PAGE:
Practical and edible: herbs as ground cover

Practical and edible: herbs as ground cover

Only fill areas? Boring!

You can get a lot more out of ground cover than just greening bare areas that are easy to maintain. The real garden crack combines a few other usefulnesses with this mundane main purpose. On the one hand, there is the possibility of protecting exposed slopes from erosion. Or automatically keeping the soil under bushes and trees free of weeds, moisturized and rich in nutrients. Many ground cover plants with pretty flowers and / or an attractive leaf structure also have a high ornamental value.

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A positive side effect that is not immediately associated with ground cover is the seasoning for the kitchen. Some low perennials, which are often used for filling areas or for rock gardens, are also tasty herbs - so why not kill two birds with one stone with pragmatic greenery and create a supply of spices at the same time?

Note location

The use of herb variants is particularly suitable for ground cover planting in the garden - because if you want to benefit from the fresh spice in daily cooking, you don't have far to harvest. When selecting the herb ground cover, the site conditions of the area to be greened must of course be considered. Is it shady or sunny? Is the soil rather poor or rich in nutrients and humus? Here are a few suggestions for herb ground cover for different locations:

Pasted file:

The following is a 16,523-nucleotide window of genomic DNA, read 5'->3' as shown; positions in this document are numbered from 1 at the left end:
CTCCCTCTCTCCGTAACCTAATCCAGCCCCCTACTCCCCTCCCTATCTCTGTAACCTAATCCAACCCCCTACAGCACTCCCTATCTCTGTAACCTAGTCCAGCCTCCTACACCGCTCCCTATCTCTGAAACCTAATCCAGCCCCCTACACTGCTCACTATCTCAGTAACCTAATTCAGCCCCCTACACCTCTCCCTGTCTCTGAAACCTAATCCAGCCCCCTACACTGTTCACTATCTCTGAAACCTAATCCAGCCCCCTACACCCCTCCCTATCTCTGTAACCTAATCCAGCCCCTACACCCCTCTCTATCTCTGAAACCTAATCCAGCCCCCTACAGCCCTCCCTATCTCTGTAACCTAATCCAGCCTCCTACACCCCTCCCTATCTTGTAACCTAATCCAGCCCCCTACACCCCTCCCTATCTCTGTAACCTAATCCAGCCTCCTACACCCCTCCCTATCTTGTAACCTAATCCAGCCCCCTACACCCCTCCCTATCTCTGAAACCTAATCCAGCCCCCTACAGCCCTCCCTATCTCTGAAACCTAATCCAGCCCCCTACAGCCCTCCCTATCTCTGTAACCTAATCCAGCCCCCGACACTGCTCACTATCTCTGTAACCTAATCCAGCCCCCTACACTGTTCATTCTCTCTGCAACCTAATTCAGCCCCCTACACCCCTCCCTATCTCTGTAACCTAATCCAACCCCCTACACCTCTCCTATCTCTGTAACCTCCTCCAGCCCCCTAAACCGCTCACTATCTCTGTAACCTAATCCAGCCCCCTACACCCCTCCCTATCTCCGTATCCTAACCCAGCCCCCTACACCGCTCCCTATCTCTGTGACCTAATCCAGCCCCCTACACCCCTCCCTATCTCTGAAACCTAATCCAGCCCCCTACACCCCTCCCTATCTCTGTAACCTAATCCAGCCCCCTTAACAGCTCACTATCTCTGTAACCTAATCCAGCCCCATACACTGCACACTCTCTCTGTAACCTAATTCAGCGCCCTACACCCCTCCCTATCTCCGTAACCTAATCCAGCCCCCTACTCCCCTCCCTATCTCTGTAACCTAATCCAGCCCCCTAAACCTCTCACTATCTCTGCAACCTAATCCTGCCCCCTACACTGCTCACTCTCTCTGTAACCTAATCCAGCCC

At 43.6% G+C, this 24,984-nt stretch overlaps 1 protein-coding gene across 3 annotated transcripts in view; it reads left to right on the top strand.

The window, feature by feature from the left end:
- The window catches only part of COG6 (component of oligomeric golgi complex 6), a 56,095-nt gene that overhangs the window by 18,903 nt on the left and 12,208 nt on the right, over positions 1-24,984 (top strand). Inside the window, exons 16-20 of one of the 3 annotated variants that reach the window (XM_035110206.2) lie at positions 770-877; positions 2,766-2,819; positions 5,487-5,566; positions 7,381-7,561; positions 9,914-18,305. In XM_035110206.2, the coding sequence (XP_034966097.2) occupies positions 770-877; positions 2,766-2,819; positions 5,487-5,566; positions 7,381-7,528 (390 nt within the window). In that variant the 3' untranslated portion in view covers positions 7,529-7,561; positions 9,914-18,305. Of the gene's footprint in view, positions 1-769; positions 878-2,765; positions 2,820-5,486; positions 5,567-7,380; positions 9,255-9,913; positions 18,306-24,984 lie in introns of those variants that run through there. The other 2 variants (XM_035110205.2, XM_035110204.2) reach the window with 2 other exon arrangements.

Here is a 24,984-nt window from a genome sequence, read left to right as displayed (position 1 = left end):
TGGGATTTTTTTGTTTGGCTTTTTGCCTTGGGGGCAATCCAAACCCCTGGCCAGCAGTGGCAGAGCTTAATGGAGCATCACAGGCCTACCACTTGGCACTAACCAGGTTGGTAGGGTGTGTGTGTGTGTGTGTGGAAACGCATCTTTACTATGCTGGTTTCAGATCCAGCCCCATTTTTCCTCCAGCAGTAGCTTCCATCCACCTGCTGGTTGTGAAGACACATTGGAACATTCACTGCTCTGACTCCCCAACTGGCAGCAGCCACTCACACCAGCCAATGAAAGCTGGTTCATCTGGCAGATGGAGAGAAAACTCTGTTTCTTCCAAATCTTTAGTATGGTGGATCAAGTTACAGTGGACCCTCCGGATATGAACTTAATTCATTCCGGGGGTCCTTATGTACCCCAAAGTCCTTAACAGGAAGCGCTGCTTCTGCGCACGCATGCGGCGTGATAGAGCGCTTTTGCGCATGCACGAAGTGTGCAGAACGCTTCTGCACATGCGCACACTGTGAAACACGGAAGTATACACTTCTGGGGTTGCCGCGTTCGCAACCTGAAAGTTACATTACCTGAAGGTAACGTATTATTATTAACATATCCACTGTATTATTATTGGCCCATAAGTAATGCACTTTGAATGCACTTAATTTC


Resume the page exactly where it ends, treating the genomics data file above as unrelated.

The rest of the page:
for sunny locations:

  • Thyme: classic Mediterranean flavor, many different varieties
  • Iced cabbage: as a crunchy salad garnish
  • Nasturtium: spicy salad addition, buds and flowers also edible
  • Bachbunge: addition of salad, spinach substitute, anti-inflammatory, blood-purifying
  • Gundermann / Gundelrebe: as a salad spice
  • Himalayan knotweed: for anti-inflammatory teas
  • Dost / oregano: fine, Mediterranean flavor

for shady locations:

  • Wild garlic: green, fresh garlic substitute, for salads and pestos
  • Woodruff: for May punch, syrup, liqueur, pudding
  • Mint: for tea, as a salad herb, for extracts and oils

like lean soils:

  • thyme
  • Ice herb
  • Dost / oregano

need nutrient-rich soils

  • Wild garlic
  • mint
  • Woodruff (humus)

Many of the herb ground covers mentioned have another advantage in the garden: some are so aromatic that they appeal to the sense of smell as you walk past. The wild garlic in particular exudes its fine, leeky aroma and thyme, especially when it is grown over a large area, can create a wonderfully spicy scent when sitting on the terrace.